Before I could get to him, a new man rushed up between us, grabbing me to block my arm. I freaked.

Then, in a moment of absolute clarity, I punched him in the chest…. And then I threw him on the ground.


Oh fuck.
“Oh fuck.”

I helped him up and apologized in every English and French way you can think of. It finally sunk in that those two weren’t part of the initial pick-pocketing and might actually be who they said they were. My mom was sitting there, wide-eyed at everything that had just transpired. The cops eventually started laughing and explained they were part of a network to catch pickpockets on trains. Mortification doesn’t even begin to cover how we felt, so we behaved like good tourists and got off the train when they said to (with EVERYONE watching).

Long story short, the police did not brutalize her. They did not respond to her with violence, despite the fact that she punched and tackled a French police officer. Instead, they acted like normal human beings. Everyone laughed it off, the pickpockets were eventually caught and no one had their life ruined as a result.

Imagine the United States of America version. While I can’t prove what would have happened, let’s just say I think it safe to assume that our young tourist in France would have had a very different experience.

Here is another viral video of Australian law enforcement handling the uncooperative suspect of a drunk driving accident:

Contrast the professionalism of the law enforcement officer in this situation with the American officer in the previous video. The suspect is largely uncooperative and refusing to comply. He seems to have crashed into a curb or a park. His car is visibly damaged. And he has a bottle or case of Wild Turkey in the vehicle. The police officer uses a bit of humor, remains calm, stays professional and does all in his power to diffuse the situation.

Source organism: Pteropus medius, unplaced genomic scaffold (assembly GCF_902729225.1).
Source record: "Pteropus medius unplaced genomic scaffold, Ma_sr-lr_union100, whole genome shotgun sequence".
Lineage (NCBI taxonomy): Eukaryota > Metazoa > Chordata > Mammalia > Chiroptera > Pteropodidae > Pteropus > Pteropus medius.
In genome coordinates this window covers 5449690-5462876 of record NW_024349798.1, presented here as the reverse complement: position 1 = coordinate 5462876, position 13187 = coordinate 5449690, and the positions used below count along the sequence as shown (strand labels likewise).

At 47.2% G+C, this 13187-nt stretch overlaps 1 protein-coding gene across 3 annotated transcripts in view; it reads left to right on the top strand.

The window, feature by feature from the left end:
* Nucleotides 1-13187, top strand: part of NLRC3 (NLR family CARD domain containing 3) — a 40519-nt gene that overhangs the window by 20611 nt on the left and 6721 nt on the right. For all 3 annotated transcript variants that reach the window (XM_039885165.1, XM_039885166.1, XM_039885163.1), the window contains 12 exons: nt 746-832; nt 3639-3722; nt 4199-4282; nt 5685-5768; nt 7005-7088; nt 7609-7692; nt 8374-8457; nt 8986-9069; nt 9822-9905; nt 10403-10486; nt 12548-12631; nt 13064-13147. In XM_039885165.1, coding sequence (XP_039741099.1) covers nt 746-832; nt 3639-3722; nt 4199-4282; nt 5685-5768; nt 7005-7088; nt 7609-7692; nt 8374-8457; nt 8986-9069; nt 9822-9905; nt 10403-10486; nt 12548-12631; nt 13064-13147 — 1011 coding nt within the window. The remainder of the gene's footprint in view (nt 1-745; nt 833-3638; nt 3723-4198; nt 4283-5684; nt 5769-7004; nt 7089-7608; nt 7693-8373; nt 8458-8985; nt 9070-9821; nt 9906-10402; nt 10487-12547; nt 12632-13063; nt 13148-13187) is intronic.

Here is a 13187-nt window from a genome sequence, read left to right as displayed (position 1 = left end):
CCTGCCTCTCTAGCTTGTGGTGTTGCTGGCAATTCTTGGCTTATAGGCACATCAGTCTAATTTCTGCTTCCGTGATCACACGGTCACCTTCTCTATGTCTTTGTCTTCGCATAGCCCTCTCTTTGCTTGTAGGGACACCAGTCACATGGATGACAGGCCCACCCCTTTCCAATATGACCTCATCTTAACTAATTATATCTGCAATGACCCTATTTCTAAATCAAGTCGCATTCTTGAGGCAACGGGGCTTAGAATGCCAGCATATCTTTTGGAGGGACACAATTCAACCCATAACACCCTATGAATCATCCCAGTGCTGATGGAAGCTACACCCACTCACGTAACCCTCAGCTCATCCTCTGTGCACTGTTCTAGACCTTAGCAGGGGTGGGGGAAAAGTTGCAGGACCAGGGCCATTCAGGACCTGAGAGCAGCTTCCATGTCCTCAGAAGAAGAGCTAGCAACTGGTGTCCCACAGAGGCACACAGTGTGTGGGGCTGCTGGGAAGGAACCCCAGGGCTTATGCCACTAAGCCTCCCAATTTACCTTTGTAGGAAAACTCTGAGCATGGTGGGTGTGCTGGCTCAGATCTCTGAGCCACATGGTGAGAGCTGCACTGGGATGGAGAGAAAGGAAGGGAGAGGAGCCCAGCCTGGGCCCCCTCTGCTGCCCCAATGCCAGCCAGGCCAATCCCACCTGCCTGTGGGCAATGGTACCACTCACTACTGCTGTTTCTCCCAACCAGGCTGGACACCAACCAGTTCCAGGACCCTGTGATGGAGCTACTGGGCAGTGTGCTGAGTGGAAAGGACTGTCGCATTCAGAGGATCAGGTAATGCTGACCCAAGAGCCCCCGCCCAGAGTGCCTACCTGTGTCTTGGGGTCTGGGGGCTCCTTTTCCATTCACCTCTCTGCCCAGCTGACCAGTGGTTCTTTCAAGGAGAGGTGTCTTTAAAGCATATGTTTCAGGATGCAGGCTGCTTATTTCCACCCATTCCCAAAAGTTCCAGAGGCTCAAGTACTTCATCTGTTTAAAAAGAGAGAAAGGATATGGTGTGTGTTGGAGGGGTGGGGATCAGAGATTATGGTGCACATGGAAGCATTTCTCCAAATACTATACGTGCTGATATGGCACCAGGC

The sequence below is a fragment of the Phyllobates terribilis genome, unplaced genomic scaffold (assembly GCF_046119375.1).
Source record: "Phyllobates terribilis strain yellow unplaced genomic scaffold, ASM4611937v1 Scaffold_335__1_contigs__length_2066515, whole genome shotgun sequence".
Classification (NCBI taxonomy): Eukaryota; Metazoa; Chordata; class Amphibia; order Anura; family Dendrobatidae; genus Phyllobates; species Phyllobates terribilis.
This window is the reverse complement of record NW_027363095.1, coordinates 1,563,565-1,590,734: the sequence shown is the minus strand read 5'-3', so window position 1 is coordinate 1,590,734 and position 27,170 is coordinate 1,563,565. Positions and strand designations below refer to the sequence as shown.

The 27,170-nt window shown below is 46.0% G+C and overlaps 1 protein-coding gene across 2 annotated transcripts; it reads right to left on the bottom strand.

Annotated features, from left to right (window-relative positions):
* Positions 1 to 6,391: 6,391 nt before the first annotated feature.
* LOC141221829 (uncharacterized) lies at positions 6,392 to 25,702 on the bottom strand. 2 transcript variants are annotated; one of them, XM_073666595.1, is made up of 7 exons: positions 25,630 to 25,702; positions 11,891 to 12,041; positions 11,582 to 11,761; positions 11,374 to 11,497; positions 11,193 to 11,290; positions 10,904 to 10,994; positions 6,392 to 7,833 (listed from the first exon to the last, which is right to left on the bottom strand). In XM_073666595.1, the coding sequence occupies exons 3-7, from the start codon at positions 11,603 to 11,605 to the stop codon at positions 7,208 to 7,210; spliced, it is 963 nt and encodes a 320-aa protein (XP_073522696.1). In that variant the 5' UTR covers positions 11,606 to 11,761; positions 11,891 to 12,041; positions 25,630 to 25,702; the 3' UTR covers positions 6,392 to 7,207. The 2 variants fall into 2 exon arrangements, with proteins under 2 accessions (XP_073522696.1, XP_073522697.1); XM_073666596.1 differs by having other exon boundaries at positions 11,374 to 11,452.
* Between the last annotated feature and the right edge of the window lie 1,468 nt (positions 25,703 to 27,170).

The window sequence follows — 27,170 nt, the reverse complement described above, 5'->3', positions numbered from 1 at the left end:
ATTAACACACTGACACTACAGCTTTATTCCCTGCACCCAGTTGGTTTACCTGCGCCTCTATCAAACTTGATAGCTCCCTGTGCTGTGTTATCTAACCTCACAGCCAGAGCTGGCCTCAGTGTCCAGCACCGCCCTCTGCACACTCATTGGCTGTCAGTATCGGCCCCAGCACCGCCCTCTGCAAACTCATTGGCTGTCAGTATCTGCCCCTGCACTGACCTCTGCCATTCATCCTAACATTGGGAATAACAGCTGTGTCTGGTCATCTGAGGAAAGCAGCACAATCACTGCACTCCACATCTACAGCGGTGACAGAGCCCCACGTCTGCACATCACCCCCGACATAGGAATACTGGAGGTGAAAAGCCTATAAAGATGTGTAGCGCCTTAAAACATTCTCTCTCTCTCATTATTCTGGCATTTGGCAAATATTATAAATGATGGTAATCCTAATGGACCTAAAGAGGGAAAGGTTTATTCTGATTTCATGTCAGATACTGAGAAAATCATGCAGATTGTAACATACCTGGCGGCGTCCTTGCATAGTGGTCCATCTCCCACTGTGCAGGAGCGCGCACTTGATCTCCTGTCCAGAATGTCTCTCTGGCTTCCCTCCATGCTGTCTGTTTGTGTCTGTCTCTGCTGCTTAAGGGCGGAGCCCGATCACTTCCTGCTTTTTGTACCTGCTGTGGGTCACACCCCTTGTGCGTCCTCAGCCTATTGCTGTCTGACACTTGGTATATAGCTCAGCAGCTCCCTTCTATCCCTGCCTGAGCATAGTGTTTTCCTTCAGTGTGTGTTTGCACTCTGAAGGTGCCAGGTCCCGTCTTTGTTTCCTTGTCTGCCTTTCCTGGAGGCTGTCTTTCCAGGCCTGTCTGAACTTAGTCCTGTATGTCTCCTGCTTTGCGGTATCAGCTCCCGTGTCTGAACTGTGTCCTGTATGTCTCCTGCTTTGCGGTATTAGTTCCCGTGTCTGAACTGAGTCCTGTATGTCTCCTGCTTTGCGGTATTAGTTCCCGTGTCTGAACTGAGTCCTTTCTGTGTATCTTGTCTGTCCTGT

The officer states; “I request you to accompany me to a police station.” This is important, because as the narrator stated: now that the officer knew who the suspect was the suspect was no longer under arrest. The suspect was not required to return to the police station to give an additional sample for analysis. The suspect had every right to get up and walk away. The police officer states to the suspect; “I need you to make a definitive decision.” He has given the suspect multiple opportunities to opt out of returning to the police station for further analysis. Nonetheless, the suspect does comply.

And here is the kicker: the driver, convicted of this drunk driving accident, was fined $600 dollars, sentenced to four months of community service and had his license revoked (his license had previously been revoked for drunk driving as well – he is a multiple offender) for three years. A penalty far less punitive than a first time DUI/DWI offender in the United States.

These are just a few examples to compare and contrast. In the context of law enforcement, the United States has gone too far. The average DUI/DWI cost in the United States costs between five and six thousand USD, a minimum of one year probation or 45 days in jail. This is for a first time offense. In some states, a second DUI/DWI is a felony. Our Australian suspect, instead of paying a fine and moving on with his life, might be sitting in prison. And our tourist in France may have racked up a felony charge for assaulting a police officer. At the very least, it is not a stretch to assume she would have been detained and held overnight.

This is why I warn potential tourists: be careful if you visit the United States of America, or pick a new holiday destination.